Canada-based NRI billionaire Bob Dhillon is considering investing up to $100 million (about Rs 540 crore) in the Indian real estate market and is planning to approach the Haryana government for developing a township near Chandigarh.
Dhillon, the president and CEO of realty firm Mainstreet Equity Corp, is visiting India as part of the business delegation accompanying Canadian Prime Minister Stephen Harper.
"I am looking at Haryana, more specifically areas adjoining Chandigarh, for development of a township. I am in the process of discussion with the state government," he said.
Dhillon, whose family hails from Tallewal village in Barnala district of Punjab, noted that the aging population of Indian diaspora in Canada -- most of them hail from Punjab -- is looking for a second home in India. The planned project would be near the upcoming international airport.
On likely investment, he said: "Under the right circumstances, we would consider investing $25-100 million in India."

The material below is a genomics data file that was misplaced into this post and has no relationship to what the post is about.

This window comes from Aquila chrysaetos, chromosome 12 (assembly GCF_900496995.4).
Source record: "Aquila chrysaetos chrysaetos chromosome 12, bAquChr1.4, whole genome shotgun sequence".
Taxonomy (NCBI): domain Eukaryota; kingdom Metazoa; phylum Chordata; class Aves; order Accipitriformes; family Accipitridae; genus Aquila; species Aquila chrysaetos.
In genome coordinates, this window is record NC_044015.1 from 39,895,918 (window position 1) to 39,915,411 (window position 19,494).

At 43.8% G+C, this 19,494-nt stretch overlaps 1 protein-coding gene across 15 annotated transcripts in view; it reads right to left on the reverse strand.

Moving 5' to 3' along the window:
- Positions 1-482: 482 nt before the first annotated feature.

He said the investment in India might be in his personal capacity.
Asked about the Indian market, Dhillon said: "India is a developers' dream because of its demographics, migration from rural to urban areas and collapse of the joint family system."
Stating that India needs institutional capital to deal with the rising housing demand, he said the government should make changes in laws to attract foreign investment. The clarity in ownership rights, easy repatriation of capital and pragmatic landlord-tenancy act are required for the easy inflow of institutional capital, he said.
"I would be in the best market of the world, if the policies were tweaked to my appetite," Dhillon said and hoped that the Indian government, which has made changes in retail FDI, would give priority to the housing sector as well.
On his Toronto Stock Exchange-listed realty firm Mainstreet, he said the company, which acquires and rents apartments, has assets worth about $1.2 billion and has an annual revenue of about $90-100 million. The company has over 8,000 apartments in Canada.